We Are More Comfortable Discussing Our Sex Lives Than Our Finances

NEW YORK (MainStreet)—More than half (63%) of Americans would rather reveal their weight than what is in their wallet, according to a recent survey conducted by Country Financial.

Whether feast or famine, we are all making decisions, constantly, about what to eat, what to spend, and what to talk about. "Decide" comes from the Latin, like "homicide"...to cut away and kill the alternatives. Don't talk about politics, religion, or sex... at least not at the dinner table, was the standard rule of thumb for social acceptable conversational etiquette. Don't divulge your age, or talk about

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"Money has long been the biggest taboo – much more than sex " says Kerry Sulkowicz, a psychiatrist and psychoanalyst in New York City who now consults for big businesses. "That was always the case when I saw patients. They would all readily talk about their sexual fantasies but not their money."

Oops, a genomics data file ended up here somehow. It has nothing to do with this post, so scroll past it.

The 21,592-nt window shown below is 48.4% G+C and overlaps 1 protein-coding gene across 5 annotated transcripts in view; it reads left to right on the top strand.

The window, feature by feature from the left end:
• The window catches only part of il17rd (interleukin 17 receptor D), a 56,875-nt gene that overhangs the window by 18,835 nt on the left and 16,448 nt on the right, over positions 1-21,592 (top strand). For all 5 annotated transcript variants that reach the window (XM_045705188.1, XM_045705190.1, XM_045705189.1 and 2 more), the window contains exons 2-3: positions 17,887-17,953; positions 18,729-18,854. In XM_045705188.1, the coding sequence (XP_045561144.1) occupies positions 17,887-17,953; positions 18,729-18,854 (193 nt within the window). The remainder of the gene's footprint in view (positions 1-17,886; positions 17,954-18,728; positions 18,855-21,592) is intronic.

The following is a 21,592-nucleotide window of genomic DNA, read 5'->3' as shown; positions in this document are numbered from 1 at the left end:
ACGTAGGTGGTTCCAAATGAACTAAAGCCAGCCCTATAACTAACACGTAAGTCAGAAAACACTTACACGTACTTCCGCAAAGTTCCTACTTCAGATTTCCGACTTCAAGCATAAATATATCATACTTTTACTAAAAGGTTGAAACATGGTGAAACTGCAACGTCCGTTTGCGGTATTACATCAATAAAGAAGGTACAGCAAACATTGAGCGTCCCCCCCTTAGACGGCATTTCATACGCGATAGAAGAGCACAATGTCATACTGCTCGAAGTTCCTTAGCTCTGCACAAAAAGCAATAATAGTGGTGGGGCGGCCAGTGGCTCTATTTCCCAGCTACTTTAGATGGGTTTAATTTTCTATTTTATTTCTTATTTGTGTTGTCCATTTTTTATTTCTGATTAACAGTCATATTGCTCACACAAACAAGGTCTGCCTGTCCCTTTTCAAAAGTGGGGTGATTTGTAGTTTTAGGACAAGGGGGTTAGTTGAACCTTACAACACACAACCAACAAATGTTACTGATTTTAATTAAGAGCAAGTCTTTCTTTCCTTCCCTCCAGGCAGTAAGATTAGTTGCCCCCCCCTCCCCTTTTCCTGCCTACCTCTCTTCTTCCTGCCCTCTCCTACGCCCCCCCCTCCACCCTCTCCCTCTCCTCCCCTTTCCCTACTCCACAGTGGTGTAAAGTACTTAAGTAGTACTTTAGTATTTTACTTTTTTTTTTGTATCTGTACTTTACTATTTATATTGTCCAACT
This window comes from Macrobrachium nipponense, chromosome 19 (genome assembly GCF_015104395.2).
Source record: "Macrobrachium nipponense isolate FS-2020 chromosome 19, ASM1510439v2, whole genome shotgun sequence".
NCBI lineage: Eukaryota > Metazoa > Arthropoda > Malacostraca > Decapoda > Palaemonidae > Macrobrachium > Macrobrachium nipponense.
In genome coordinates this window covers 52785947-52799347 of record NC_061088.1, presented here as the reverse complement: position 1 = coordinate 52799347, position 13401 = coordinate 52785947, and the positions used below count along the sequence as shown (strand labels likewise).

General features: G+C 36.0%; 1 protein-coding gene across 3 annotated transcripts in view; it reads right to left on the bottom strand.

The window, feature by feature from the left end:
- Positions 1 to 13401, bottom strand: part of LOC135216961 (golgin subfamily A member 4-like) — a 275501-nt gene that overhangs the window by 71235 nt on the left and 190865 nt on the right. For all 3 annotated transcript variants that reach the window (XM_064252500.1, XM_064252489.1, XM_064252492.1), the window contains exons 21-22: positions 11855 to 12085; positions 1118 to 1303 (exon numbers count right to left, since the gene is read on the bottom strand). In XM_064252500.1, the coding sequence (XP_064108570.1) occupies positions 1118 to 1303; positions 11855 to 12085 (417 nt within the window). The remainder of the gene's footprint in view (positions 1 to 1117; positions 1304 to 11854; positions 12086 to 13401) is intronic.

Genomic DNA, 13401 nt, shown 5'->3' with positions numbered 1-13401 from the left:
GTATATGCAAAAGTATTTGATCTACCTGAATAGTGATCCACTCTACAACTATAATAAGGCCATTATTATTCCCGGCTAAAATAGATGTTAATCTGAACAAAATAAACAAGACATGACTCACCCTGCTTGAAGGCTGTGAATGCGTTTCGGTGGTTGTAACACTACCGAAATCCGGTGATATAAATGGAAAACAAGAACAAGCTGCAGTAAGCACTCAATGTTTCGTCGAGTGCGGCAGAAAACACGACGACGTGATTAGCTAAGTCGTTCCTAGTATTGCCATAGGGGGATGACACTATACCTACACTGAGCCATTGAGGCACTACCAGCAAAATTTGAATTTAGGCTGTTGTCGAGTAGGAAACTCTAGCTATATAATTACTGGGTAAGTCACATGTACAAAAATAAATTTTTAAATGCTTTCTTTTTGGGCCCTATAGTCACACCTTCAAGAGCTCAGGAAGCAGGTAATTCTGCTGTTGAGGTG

Will the real Pinocchio please stand up?

One in five Americans has lied about their income, the Country Financial Survey also found.

Americans are squeamish about money mainly because "we are frightened by money", according to Steve Siebold, author of the book How Rich People Think (London House Supply, 2010). Indeed, Country Financial's survey of 3,000 adults nationwide found that, on average, 1 in 3 of us are scared to check our own checking accounts.

"The middle class, in particular, does not like to talk about their finances, because they're living in a world of constant worry" says Siebold, a multi-millionaire. "Many believe that rich people are lucky or dishonest." He believes that the biblical passage stating that the love of money is the root of all evil has been misquoted and misinterpreted by many who think that money itself is the root of all evil. "As a result of poor programming and ignorance, the masses are infected with the disease of focusing on lack and limitation regarding money and are uneducated about what it means to be wealthy, " says Siebold.